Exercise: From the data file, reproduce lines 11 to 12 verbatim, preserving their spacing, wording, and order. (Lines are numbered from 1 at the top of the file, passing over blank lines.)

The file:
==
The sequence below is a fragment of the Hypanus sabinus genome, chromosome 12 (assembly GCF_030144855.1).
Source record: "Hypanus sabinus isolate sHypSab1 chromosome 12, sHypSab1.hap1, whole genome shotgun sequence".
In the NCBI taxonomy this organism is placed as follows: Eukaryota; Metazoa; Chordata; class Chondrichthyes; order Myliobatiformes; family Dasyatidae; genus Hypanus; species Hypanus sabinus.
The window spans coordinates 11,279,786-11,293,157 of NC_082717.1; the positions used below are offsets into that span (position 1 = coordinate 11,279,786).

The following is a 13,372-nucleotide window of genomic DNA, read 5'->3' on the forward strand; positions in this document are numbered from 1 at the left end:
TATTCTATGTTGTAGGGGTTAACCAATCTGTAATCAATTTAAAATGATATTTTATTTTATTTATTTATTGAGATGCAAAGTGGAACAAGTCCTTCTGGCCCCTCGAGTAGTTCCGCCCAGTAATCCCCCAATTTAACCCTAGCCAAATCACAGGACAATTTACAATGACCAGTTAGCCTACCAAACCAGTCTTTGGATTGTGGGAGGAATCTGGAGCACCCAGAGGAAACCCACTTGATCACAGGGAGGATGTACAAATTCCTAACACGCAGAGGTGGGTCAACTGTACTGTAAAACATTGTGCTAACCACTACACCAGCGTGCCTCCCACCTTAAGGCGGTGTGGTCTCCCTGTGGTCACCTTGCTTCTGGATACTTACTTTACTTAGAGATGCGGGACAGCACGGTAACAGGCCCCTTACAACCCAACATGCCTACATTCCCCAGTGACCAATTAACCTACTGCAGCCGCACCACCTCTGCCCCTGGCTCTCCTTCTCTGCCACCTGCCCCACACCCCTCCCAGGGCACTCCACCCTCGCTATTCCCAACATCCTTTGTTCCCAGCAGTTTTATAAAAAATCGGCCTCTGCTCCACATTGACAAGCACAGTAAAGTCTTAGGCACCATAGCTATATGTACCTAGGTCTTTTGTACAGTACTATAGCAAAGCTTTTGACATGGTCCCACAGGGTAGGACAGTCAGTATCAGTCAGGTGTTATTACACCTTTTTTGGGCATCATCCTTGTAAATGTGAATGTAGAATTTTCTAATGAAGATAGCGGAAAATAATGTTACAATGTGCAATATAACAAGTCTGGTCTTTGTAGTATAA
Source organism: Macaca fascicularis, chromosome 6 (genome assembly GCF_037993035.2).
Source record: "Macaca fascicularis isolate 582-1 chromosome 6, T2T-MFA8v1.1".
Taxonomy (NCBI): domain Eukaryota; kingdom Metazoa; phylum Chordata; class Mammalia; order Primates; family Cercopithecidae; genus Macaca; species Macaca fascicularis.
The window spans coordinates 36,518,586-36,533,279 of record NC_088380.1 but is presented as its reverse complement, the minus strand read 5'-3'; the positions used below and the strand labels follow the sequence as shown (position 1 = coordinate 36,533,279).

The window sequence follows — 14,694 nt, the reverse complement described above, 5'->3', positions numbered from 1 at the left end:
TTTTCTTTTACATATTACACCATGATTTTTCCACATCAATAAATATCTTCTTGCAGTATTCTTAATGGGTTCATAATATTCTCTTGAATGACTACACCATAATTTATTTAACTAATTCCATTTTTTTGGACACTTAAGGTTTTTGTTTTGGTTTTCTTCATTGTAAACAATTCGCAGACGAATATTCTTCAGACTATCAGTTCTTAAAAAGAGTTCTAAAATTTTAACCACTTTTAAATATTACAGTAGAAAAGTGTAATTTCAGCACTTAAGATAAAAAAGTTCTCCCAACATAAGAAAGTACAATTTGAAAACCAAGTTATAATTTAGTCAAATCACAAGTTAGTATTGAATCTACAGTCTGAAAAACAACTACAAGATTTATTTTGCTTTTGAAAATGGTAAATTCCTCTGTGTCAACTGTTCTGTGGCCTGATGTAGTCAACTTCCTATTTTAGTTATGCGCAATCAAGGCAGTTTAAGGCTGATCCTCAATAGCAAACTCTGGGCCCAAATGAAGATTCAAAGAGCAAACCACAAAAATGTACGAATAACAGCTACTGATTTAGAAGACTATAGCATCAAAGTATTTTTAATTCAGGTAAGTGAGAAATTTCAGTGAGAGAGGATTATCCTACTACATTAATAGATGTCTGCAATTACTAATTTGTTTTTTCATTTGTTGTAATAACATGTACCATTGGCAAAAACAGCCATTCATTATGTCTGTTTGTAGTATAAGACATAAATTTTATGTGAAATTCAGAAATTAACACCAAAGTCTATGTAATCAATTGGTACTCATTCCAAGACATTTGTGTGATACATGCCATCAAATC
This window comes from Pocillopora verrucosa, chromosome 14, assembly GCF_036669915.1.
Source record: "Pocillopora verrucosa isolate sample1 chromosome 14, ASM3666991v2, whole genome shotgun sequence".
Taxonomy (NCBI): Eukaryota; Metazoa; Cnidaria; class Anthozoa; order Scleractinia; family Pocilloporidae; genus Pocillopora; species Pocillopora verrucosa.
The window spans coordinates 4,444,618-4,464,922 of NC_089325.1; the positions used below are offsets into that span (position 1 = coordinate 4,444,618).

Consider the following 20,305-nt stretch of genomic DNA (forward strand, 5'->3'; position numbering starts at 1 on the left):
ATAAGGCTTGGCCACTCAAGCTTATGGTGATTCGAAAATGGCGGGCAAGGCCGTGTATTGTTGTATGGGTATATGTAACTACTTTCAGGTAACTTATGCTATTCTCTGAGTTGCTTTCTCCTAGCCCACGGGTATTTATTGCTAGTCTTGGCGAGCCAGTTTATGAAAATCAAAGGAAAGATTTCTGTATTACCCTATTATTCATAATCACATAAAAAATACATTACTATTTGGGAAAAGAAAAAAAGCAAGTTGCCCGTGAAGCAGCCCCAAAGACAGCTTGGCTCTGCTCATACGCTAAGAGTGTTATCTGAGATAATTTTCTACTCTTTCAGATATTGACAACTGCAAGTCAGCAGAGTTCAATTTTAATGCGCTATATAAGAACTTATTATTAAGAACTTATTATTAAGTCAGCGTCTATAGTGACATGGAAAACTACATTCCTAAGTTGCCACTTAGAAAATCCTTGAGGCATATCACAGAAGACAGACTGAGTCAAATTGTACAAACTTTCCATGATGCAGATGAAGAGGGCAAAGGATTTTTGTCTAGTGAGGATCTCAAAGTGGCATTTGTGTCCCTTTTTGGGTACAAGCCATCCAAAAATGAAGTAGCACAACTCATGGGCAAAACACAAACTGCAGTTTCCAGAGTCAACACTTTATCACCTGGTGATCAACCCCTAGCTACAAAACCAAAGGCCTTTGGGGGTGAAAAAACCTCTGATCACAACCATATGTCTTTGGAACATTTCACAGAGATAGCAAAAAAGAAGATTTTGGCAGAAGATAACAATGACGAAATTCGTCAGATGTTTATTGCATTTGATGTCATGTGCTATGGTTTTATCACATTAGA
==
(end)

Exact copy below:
The window sequence follows — 14,694 nt, the reverse complement described above, 5'->3', positions numbered from 1 at the left end:
TTTTCTTTTACATATTACACCATGATTTTTCCACATCAATAAATATCTTCTTGCAGTATTCTTAATGGGTTCATAATATTCTCTTGAATGACTACACCATAATTTATTTAACTAATTCCATTTTTTTGGACACTTAAGGTTTTTGTTTTGGTTTTCTTCATTGTAAACAATTCGCAGACGAATATTCTTCAGACTATCAGTTCTTAAAAAGAGTTCTAAAATTTTAACCACTTTTAAATATTACAGTAGAAAAGTGTAATTTCAGCACTTAAGATAAAAAAGTTCTCCCAACATAAGAAAGTACAATTTGAAAACCAAGTTATAATTTAGTCAAATCACAAGTTAGTATTGAATCTACAGTCTGAAAAACAACTACAAGATTTATTTTGCTTTTGAAAATGGTAAATTCCTCTGTGTCAACTGTTCTGTGGCCTGATGTAGTCAACTTCCTATTTTAGTTATGCGCAATCAAGGCAGTTTAAGGCTGATCCTCAATAGCAAACTCTGGGCCCAAATGAAGATTCAAAGAGCAAACCACAAAAATGTACGAATAACAGCTACTGATTTAGAAGACTATAGCATCAAAGTATTTTTAATTCAGGTAAGTGAGAAATTTCAGTGAGAGAGGATTATCCTACTACATTAATAGATGTCTGCAATTACTAATTTGTTTTTTCATTTGTTGTAATAACATGTACCATTGGCAAAAACAGCCATTCATTATGTCTGTTTGTAGTATAAGACATAAATTTTATGTGAAATTCAGAAATTAACACCAAAGTCTATGTAATCAATTGGTACTCATTCCAAGACATTTGTGTGATACATGCCATCAAATC